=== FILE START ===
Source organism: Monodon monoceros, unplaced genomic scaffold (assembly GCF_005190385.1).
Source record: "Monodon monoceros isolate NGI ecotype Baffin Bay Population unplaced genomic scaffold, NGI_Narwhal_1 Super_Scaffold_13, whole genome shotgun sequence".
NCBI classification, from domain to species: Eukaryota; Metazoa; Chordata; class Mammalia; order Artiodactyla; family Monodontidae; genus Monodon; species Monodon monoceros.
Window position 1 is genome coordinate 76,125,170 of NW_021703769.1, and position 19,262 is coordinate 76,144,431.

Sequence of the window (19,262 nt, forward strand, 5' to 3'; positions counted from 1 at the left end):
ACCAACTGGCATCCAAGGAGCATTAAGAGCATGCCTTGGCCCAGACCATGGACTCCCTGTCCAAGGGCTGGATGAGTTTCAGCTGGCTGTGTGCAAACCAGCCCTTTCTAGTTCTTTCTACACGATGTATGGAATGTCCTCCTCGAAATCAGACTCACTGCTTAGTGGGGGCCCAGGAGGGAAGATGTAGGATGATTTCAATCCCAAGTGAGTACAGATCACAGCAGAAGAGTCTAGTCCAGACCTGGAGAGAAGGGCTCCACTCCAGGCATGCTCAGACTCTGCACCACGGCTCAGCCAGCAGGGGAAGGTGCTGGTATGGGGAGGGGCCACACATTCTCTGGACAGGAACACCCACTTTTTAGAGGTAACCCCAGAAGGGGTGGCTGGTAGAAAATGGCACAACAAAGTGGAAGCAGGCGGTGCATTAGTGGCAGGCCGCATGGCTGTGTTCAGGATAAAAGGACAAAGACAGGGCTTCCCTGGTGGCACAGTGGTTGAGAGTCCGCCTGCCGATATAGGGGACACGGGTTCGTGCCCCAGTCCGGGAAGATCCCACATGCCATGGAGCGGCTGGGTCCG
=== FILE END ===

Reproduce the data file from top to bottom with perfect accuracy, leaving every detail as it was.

Source organism: Monodon monoceros, unplaced genomic scaffold (assembly GCF_005190385.1).
Source record: "Monodon monoceros isolate NGI ecotype Baffin Bay Population unplaced genomic scaffold, NGI_Narwhal_1 Super_Scaffold_13, whole genome shotgun sequence".
NCBI classification, from domain to species: Eukaryota; Metazoa; Chordata; class Mammalia; order Artiodactyla; family Monodontidae; genus Monodon; species Monodon monoceros.
Window position 1 is genome coordinate 76,125,170 of NW_021703769.1, and position 19,262 is coordinate 76,144,431.

Sequence of the window (19,262 nt, forward strand, 5' to 3'; positions counted from 1 at the left end):
ACCAACTGGCATCCAAGGAGCATTAAGAGCATGCCTTGGCCCAGACCATGGACTCCCTGTCCAAGGGCTGGATGAGTTTCAGCTGGCTGTGTGCAAACCAGCCCTTTCTAGTTCTTTCTACACGATGTATGGAATGTCCTCCTCGAAATCAGACTCACTGCTTAGTGGGGGCCCAGGAGGGAAGATGTAGGATGATTTCAATCCCAAGTGAGTACAGATCACAGCAGAAGAGTCTAGTCCAGACCTGGAGAGAAGGGCTCCACTCCAGGCATGCTCAGACTCTGCACCACGGCTCAGCCAGCAGGGGAAGGTGCTGGTATGGGGAGGGGCCACACATTCTCTGGACAGGAACACCCACTTTTTAGAGGTAACCCCAGAAGGGGTGGCTGGTAGAAAATGGCACAACAAAGTGGAAGCAGGCGGTGCATTAGTGGCAGGCCGCATGGCTGTGTTCAGGATAAAAGGACAAAGACAGGGCTTCCCTGGTGGCACAGTGGTTGAGAGTCCGCCTGCCGATATAGGGGACACGGGTTCGTGCCCCAGTCCGGGAAGATCCCACATGCCATGGAGCGGCTGGGTCCG